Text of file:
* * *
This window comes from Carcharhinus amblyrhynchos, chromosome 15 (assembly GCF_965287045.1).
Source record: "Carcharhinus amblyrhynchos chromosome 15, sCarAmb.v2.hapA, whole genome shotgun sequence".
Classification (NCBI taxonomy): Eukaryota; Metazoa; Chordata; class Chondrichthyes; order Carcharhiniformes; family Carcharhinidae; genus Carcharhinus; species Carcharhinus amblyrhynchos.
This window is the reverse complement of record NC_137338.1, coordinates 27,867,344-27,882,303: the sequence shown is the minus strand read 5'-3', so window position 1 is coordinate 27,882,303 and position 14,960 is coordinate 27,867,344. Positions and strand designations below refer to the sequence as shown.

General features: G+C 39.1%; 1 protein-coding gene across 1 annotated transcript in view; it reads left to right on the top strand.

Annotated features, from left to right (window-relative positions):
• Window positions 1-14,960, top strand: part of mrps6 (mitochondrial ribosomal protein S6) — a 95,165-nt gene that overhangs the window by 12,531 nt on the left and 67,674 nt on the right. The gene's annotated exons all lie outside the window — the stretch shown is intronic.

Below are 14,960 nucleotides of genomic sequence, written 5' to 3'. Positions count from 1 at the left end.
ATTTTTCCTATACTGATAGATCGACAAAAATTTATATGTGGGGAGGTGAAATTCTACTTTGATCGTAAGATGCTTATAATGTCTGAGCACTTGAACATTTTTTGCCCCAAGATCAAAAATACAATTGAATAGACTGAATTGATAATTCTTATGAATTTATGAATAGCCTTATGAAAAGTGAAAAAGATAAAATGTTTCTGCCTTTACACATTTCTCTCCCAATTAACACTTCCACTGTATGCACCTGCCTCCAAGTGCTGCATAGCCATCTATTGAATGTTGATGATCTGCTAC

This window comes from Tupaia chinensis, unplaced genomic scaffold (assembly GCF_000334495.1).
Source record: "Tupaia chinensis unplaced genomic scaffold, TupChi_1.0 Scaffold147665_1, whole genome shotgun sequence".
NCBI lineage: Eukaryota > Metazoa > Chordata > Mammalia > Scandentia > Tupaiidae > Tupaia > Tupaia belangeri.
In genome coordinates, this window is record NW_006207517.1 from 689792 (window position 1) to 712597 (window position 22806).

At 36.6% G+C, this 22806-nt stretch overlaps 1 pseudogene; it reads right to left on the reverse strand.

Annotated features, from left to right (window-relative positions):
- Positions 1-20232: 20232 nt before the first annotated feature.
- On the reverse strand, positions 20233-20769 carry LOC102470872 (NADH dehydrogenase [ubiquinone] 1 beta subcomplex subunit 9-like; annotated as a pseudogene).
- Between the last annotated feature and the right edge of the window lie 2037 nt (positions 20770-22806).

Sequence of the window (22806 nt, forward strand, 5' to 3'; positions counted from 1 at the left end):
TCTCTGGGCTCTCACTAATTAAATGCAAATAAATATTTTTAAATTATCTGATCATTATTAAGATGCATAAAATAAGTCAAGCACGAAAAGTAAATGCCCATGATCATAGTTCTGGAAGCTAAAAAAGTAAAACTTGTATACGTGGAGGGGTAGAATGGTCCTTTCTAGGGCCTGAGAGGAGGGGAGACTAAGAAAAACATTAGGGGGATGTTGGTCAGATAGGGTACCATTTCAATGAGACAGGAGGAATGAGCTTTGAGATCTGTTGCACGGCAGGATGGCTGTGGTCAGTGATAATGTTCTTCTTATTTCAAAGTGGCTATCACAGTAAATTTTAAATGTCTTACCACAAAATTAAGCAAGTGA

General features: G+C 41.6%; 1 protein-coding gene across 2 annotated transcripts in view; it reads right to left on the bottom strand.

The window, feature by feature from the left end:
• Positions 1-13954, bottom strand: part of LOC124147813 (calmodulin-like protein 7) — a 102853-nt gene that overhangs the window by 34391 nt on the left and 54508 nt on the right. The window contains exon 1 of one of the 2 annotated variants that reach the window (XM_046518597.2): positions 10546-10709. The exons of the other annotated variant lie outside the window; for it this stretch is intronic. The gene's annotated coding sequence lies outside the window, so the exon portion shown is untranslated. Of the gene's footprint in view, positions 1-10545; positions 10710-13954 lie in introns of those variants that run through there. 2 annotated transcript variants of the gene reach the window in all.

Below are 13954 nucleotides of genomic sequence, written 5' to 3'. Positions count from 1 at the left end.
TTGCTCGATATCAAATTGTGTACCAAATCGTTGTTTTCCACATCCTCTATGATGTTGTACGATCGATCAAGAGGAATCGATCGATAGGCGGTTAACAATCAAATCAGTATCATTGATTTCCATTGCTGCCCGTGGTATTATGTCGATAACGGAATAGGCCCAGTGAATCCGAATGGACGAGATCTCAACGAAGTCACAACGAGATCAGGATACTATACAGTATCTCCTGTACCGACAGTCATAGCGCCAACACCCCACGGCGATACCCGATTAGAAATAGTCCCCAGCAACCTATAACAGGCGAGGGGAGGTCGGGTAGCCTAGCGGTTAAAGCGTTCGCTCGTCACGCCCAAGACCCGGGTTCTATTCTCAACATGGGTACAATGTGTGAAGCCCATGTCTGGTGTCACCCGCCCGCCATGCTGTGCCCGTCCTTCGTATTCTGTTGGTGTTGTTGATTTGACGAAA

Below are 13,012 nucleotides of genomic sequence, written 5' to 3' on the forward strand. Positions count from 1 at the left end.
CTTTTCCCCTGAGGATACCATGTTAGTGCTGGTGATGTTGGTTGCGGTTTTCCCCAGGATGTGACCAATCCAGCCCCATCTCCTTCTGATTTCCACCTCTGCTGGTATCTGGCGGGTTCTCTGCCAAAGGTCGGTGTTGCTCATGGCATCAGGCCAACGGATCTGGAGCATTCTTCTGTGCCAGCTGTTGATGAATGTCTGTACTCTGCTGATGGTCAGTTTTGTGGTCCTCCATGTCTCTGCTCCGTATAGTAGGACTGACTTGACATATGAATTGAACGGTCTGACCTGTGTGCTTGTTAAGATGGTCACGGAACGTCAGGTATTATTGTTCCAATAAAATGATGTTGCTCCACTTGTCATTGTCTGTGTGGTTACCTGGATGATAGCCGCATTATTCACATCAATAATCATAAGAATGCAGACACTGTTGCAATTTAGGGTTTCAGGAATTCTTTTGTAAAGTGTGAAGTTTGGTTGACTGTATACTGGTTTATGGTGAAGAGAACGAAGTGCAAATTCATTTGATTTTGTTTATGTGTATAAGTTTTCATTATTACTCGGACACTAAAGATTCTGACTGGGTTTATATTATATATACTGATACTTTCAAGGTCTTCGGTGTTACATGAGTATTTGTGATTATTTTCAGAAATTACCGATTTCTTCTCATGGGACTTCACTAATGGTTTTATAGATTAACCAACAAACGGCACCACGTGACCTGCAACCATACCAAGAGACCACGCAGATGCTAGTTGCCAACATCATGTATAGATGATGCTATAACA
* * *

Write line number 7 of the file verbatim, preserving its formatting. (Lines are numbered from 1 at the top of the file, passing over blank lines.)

• Window positions 1-14,960, top strand: part of mrps6 (mitochondrial ribosomal protein S6) — a 95,165-nt gene that overhangs the window by 12,531 nt on the left and 67,674 nt on the right. The gene's annotated exons all lie outside the window — the stretch shown is intronic.